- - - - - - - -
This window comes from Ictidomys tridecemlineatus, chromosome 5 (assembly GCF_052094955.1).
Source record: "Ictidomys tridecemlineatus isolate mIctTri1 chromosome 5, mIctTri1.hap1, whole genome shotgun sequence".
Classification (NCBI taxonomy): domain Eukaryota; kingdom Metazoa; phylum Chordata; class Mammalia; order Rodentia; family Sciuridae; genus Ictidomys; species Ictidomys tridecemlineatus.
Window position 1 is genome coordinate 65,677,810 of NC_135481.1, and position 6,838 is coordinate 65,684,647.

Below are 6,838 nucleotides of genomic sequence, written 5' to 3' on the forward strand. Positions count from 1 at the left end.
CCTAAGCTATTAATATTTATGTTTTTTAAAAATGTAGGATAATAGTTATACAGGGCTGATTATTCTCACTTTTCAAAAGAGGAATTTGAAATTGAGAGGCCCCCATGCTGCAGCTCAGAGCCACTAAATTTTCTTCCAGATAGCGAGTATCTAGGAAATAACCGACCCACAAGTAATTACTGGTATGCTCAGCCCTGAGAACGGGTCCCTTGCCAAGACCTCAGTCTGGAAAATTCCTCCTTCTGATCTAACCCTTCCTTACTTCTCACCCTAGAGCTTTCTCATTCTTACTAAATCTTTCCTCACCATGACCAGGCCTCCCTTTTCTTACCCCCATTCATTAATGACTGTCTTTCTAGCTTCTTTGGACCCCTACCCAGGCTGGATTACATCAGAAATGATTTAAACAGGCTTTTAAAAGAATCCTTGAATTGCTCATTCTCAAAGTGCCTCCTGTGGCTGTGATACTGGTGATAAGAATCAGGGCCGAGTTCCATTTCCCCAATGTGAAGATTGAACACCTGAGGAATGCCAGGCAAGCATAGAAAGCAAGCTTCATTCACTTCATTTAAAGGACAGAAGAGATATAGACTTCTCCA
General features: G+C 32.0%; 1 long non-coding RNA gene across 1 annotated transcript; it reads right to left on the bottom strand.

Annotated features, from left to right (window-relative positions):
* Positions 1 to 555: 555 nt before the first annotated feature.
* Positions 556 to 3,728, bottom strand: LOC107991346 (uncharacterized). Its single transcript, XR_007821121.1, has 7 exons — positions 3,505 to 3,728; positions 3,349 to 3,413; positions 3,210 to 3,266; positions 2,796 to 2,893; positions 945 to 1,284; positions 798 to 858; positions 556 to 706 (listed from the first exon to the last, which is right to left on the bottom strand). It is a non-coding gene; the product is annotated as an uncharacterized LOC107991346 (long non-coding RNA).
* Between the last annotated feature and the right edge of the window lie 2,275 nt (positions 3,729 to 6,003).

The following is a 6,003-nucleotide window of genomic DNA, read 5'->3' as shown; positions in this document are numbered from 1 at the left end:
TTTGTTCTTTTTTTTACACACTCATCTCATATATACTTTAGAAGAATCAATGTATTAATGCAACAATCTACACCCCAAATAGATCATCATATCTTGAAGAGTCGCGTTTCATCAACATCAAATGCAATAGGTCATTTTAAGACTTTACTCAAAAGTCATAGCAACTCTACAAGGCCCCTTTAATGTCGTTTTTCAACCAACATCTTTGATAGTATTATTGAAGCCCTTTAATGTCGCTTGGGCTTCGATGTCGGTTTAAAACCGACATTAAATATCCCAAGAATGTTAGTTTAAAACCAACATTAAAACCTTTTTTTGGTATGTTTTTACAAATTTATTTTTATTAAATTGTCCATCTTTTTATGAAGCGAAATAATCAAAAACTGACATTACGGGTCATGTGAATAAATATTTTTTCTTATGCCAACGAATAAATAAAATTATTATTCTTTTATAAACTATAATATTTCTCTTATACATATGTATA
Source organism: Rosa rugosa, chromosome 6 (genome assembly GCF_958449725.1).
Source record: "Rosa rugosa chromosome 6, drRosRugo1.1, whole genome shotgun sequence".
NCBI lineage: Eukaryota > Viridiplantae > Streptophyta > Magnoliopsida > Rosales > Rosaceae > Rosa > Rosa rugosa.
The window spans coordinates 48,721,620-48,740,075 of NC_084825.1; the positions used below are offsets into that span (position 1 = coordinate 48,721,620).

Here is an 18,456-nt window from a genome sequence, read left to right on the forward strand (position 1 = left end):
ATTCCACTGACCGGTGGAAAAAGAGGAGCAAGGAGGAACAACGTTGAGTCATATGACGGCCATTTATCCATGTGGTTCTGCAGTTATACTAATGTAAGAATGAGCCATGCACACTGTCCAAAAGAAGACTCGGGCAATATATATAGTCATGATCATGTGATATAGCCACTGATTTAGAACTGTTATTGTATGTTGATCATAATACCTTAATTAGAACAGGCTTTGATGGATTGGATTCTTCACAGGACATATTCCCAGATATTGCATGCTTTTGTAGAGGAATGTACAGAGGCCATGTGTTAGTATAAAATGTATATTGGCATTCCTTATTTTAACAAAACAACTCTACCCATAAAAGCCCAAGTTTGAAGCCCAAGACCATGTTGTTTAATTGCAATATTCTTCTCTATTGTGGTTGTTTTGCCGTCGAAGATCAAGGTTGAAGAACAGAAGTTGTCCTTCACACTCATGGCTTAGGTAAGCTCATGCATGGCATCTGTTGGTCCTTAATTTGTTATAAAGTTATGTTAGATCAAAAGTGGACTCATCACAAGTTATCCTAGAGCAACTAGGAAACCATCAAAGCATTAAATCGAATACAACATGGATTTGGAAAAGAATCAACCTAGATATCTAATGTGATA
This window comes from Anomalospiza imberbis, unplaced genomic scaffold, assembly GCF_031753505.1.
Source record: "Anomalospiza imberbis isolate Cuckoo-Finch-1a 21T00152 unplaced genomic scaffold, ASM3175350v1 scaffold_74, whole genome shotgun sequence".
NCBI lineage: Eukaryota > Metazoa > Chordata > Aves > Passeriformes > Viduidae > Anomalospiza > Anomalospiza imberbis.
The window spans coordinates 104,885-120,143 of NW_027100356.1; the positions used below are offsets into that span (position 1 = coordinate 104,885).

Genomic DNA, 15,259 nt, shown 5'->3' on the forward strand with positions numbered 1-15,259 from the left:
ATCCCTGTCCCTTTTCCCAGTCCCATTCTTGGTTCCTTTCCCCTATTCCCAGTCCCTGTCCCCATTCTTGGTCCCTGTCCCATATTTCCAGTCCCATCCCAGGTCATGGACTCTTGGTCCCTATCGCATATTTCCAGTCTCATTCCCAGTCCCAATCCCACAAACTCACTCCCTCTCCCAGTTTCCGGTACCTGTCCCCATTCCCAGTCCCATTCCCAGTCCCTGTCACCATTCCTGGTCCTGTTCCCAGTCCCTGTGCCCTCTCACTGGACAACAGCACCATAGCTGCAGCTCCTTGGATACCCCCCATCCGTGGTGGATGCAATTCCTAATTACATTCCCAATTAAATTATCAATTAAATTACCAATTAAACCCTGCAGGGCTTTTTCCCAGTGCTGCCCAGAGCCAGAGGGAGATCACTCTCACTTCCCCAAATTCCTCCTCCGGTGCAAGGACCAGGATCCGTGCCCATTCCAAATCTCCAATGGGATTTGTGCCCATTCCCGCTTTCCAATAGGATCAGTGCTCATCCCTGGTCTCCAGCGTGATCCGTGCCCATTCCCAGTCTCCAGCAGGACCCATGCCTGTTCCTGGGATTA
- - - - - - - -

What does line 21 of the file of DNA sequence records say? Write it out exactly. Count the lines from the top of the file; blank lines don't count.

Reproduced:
Source record: "Anomalospiza imberbis isolate Cuckoo-Finch-1a 21T00152 unplaced genomic scaffold, ASM3175350v1 scaffold_74, whole genome shotgun sequence".